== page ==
Wanaka Base Camp
Upon arrival, the weather in New Zealand kind of shocked us. We were expecting a version of the winter we grew up with in northern Canada – lots of snow and thick grey clouds. We were surprised at the crisp bluebird skies almost every day – weather that allowed us to get out and enjoy our environment as much as we could.
For me, every day started with an hour long walk with the dogs we took care of for our housesitting job (Dalene joined sometimes when she could drag herself out from under the cozy pile of blankets). In the late afternoon a shorter walk was required, which left us the whole day to discover all the things to do in Wanaka.
And although the town is quite small, we were never left feeling like we had nothing to do, and it served as an excellent base camp for the entire area. We managed to squeeze in plenty of activities in our two months.
Hiking, hiking and more hiking
The folks at New Zealand’s Department of Conservation do an amazing job of detailing paths, conditions, and upkeep. It’s no wonder that the country has the reputation it does for tramping. Seeing that we had to walk the dogs every morning there were a few paths which quickly won us over. Let’s face it, the south island is pretty photogenic no matter where you are. Every walk we went on was scenic.
The following were some of our favourites.
Waterfall Creek – Glendhu Bay
We never did the full walk at one time, but instead different portions at different times. The path goes along the edge of Lake Wanaka and then turns at Damper Bay towards Glendhu Bay. A recommendation is to sidetrack and go up Mount Ironside. Here the second most famous tree of Wanaka stands alone on top and the views of Mount Aspiring National Park, Roys Peak and Wanaka are all outstanding.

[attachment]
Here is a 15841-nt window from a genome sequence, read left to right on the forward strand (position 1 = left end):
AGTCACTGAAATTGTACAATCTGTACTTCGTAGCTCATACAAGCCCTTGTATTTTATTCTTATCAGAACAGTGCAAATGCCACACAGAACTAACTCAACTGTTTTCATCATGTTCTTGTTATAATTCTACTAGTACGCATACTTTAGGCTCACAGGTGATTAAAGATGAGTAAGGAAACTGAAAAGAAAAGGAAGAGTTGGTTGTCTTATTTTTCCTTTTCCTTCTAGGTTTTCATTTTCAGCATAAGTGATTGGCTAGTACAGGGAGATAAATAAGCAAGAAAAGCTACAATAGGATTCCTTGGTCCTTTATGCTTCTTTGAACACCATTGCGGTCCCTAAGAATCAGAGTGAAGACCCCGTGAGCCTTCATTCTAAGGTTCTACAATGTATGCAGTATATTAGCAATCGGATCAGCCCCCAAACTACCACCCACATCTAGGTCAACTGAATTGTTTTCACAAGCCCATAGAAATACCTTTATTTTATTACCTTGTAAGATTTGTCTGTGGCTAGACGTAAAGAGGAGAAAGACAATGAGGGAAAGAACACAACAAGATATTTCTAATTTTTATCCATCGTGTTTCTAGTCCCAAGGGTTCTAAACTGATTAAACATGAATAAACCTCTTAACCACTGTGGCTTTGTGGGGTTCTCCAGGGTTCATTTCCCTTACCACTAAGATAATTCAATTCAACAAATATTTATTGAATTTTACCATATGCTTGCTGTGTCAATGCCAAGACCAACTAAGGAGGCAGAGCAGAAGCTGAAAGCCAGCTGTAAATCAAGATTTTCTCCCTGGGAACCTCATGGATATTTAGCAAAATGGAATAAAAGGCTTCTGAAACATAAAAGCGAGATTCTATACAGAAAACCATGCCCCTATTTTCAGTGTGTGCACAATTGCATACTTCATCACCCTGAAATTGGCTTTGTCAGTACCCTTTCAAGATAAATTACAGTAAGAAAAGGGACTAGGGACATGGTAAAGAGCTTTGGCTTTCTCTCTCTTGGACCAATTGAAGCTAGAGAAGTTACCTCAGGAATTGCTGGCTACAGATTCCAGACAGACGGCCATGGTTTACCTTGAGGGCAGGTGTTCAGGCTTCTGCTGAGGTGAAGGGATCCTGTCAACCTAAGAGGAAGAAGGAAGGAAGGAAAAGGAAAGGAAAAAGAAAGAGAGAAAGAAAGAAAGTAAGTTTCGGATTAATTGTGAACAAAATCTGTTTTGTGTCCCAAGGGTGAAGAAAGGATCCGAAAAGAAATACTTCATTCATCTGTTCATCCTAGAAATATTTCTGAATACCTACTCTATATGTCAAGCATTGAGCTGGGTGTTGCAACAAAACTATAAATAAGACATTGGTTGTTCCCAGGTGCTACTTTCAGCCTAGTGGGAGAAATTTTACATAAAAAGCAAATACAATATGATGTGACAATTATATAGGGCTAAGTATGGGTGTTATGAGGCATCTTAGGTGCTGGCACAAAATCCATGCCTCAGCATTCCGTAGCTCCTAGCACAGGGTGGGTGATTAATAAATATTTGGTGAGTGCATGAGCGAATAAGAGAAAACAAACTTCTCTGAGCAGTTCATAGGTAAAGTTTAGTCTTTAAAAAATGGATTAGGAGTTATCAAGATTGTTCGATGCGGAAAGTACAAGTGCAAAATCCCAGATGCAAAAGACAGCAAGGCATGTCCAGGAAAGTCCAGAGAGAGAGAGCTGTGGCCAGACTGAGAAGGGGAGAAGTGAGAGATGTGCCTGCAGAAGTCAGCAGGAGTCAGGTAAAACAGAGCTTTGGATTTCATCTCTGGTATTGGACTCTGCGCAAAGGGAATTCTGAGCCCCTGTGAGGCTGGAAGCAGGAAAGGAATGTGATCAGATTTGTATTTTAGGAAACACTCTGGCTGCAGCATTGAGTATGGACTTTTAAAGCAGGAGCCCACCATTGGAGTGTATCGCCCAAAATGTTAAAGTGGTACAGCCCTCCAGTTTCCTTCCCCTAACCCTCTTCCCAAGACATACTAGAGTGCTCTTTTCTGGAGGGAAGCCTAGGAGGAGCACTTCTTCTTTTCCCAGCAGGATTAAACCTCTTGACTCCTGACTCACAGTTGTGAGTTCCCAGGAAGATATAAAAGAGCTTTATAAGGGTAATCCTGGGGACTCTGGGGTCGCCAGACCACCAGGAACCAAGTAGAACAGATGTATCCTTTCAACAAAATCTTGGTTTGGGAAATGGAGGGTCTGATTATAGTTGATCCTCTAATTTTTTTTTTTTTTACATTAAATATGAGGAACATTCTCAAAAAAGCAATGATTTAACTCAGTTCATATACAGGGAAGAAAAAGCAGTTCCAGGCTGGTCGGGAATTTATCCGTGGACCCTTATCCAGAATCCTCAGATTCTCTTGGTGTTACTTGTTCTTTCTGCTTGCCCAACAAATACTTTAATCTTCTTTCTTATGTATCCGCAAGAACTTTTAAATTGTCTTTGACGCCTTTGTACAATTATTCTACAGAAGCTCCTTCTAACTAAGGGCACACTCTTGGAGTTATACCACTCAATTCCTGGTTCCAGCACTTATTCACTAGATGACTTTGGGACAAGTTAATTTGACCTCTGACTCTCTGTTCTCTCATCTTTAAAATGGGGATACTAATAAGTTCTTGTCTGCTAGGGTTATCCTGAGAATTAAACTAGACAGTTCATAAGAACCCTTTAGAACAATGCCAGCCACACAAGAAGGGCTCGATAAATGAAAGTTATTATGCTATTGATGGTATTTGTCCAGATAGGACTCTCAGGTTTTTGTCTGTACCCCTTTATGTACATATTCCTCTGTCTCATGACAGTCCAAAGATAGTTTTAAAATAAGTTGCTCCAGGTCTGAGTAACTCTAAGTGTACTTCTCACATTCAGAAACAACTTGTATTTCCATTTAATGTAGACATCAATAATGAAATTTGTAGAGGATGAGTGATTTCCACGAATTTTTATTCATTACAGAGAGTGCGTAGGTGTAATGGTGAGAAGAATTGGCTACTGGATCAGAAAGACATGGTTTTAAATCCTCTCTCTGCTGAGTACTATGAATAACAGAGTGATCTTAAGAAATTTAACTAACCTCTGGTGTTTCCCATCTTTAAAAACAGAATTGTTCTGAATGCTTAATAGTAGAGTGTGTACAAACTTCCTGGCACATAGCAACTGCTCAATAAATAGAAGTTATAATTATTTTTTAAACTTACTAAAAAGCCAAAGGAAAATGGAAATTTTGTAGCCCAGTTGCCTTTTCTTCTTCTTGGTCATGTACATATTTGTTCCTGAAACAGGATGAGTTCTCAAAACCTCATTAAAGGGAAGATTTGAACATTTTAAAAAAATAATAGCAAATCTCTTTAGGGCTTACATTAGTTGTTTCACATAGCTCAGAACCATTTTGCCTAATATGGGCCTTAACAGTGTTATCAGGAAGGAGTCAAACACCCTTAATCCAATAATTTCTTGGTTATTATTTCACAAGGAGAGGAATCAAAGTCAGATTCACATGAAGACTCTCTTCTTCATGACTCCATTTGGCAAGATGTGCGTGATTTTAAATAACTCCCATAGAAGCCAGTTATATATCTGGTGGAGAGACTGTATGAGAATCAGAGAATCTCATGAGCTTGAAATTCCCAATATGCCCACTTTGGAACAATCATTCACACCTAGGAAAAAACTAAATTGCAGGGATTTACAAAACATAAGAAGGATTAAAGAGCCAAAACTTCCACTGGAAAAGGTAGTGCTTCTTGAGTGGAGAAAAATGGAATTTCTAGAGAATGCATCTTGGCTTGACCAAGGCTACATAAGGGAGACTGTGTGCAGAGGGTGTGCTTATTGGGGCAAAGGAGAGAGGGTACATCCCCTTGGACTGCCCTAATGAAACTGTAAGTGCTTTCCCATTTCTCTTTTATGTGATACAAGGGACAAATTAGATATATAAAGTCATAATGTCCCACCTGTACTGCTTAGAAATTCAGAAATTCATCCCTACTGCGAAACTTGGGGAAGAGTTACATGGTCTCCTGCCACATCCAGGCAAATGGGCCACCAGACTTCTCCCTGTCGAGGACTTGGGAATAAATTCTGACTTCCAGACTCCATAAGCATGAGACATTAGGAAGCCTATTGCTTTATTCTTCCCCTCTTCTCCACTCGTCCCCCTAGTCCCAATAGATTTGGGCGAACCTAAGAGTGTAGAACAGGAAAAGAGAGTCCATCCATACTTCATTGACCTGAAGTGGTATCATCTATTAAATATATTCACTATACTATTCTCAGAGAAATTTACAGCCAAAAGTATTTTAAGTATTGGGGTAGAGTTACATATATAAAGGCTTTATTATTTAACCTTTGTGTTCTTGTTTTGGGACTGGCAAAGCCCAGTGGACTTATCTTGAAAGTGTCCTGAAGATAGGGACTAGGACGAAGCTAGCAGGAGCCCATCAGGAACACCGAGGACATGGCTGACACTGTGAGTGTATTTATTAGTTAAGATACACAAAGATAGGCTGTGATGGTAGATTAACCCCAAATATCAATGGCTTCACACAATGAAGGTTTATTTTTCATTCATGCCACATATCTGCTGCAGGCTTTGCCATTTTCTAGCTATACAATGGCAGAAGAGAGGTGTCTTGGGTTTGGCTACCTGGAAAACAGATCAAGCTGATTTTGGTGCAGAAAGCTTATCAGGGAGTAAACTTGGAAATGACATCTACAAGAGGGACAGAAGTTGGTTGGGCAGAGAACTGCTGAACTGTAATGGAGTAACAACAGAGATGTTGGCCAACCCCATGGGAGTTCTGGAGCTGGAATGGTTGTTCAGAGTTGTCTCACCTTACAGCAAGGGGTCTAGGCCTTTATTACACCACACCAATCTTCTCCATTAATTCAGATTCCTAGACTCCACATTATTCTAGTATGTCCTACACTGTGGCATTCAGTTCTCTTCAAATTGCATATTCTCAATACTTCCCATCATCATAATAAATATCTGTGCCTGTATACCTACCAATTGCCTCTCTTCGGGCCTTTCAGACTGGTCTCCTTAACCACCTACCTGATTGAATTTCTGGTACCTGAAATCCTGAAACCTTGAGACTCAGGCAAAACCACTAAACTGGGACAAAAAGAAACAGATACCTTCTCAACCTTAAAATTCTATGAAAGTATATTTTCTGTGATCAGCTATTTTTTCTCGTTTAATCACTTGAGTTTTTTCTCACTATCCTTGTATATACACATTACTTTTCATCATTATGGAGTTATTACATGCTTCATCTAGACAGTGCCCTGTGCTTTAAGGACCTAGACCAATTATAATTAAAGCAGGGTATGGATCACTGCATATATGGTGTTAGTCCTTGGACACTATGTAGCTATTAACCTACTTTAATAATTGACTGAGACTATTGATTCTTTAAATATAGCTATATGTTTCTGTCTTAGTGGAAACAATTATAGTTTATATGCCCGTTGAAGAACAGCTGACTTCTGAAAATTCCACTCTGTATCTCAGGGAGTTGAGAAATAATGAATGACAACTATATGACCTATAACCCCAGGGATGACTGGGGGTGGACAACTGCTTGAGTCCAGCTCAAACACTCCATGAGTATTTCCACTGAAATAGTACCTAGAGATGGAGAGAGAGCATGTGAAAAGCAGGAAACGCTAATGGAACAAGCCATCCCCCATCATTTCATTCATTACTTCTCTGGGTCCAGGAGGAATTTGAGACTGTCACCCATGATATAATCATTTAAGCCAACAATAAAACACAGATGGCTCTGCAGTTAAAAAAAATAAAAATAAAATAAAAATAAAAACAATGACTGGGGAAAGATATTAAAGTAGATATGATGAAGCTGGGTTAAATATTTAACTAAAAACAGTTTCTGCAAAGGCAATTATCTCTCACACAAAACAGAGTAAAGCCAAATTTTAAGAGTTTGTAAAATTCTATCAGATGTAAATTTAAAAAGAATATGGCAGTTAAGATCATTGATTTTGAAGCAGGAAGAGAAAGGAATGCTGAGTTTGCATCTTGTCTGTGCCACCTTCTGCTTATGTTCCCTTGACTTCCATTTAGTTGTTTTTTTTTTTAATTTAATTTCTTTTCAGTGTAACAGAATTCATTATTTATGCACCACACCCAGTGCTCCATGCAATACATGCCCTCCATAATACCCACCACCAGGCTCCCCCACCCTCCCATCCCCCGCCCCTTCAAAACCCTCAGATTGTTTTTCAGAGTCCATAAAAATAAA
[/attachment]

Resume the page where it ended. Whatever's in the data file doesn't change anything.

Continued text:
One of our favourite walks with the dogs. A real easy scenic walk with views of crystal clear ponds and mountain peaks in the distance.
Diamond Lake and Rocky Mountain
If one is lucky (as we were), Diamond Lake will freeze over in the winter, and photography opportunities with mountain reflections are possible. Above the lake is a path to lookout platforms and even further on up the mountain are amazing views back towards Wanaka. This is a great half day activity.
Despite having the title of “Mount”, this really is a glorified hill. Mainly it’s a workout area for locals as we were passed many times by hill runners. The tops offer decent views over Wanaka.
This is an easy path but a steep climb up the mountain. It has highly rewarding views of Lake Wanaka and all the surrounding peaks. Coming down was probably more challenging than going up, especially for me as I slipped four times. Depending on level of fitness, getting to the peak will probably take about 2 1/2 – 3 hours to go up and 2 hours to come back down.